It’s that time of the year again – temperatures are dropping in the Fox Valley and for many property owners, this signals that it’s time to get those vacant homes winterized. In many cases, the banks and asset management companies have a set schedule they follow when it comes to having this done. But for homeowners, it’s important to be aware of the temperaturs and to not neglect this important step of securing your home, particularly if your home is vacant or you will be gone for an extended period of time over the winter months. This post will hopefully serve as a guide for home winterization for the average homeowner and will cover the steps and the reasons behind doing it. It will mainly focus on homes that will be left unattended for periods – I will cover general tips for preparing your home for winter in another post. Remember, the last thing anyone wants is to get a call in February from a neighbor telling them that water has been flowing out of the front door of their home for the past 2 weeks.
First, let’s discuss why we need to winterize. In the areas of the country where the outside temperature drops below freezing, your home has the potential to be damaged or destroyed unless it’s properly prepared for the cold. This mostly revolves around the plumbing system as this is the area that is most susceptible to freezing temperatures. Here’s what happens: you turn the temperature in your home down to 60 degrees while you go on that 21-day cruise to Europe. The premier residential roofing contractors will also help you choose the best insulation based on your specific property type. While you’re away we have a cold snap here in the midwest and due to a number of factors (pipes running through an area of low insulation, pipes running through an attic space, pipes being exposed to air currents etc.) the temperature of the water in one of your pipes reaches freezing. This causes an ice blockage that continues freezing up and downstream from the blockage. We all know that ice expands when it freezes but contrary to popular belief, it isn’t the expanding ice itself that causes a rupture. The ice expanding downstream towards a faucet that’s been turned off causes a build-up of water pressure in the copper pipes and like a soda can or bottle put in the freezer too long, the pipes will burst due to the massive increase in water pressure. This usually occurs near a faucet where there is a weak joint or piece of pipe and not upstream towards the water meter. Because the water pipes are an open system upstream when the water pressure increases, it can simply move back upstream. The large storage capacity of a water heater also helps to mitigate water pressure upstream. Since there is now one or several ruptures in your pipes, there will be some initial leaking of water but the real problem occurs when the cold snap ends and the pipes can warm up enough to melt the ice blockage. When that happens, you’re talking of thousands of dollars of damage to your property – that’s when you call Atlanta Water Damage Pro.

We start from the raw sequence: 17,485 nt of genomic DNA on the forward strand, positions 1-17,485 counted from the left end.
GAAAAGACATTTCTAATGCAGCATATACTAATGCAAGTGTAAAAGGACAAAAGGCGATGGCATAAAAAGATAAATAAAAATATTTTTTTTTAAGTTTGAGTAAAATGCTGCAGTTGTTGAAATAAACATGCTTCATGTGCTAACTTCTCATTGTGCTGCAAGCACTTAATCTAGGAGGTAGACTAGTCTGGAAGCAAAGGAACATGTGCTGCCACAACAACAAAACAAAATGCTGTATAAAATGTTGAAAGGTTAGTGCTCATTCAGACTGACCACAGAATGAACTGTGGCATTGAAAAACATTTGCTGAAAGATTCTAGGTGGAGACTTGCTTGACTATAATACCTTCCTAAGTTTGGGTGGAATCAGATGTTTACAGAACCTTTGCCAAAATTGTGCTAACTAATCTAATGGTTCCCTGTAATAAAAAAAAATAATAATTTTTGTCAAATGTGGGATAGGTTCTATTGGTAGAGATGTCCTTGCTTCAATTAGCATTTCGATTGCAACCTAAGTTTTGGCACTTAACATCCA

The best way we can prevent this is to make sure that there is no water in the property to freeze in the first place. Most of the other systems in your home can easily weather sub-zero temperatures if prepared correctly. The best way to get the water out is to call a professional. Most plumbers will be able to winterize your home for anywhere between $50 and $150. There are also companies that specialize in property management, restoration or maintenence that also may be able to help. It’s important to note that once your property is winterized, it is pretty much un-livable, so don’t do this unless the property is going to be vacant for some time. There are a few important considerations when getting your home winterized. The most important thing is to have it done by someone who is actually going to drain and then blow all the water out of the pipes with compressed air. Simply draining the pipes isn’t enough – there can still be water trapped in elbows or bends of the pipes that can freeze and burst solder joints. Professionals who do lots of winterizations have portable compressors that they hook up to the pipes and blow the water out downstream. When you hire someone, make sure they will do this. It’s also important that whoever you hire will put anti-freeze in all of the toilets and drain traps – other places where water collects and is not able to be blown out. Finally, make sure the water heater is turned to pilot-only or off – you can end up with a burnt-out water heater if this is not done because the water heater will be heating an empty tank of water. The good thing is that you can recycle your old water heater and replace it with a new one. Make sure all exterior garden hoses are removed and all other places water can collect such as water softeners are drained. Finally, it is recommended that you keep the temperature of your home at 60 degrees even if it will be completely vacant. Turning the heat in the home off completely can cause additional problems that winterization won’t protect against. It’s better in these cases to be safe. If you have to turn the heat off in a property completely or if you are buying a home that has been without heat all winter, it is especially important to have a plumber on hand when you turn the water back on. I would highly recommend you hire a professional to do a de-winterization in any case as they will be on-hand to repair any solder joints or burst pipes that may have escaped. Despite the most careful winterization, there can still be instances where water settled in an elbow and froze. Even the action of blowing out the pipes with compressed air can sometimes cause breaks where the solder was especially weak. It’s safest to have all of your bases covered so if there is a severe water leak it can be taken care of immediately.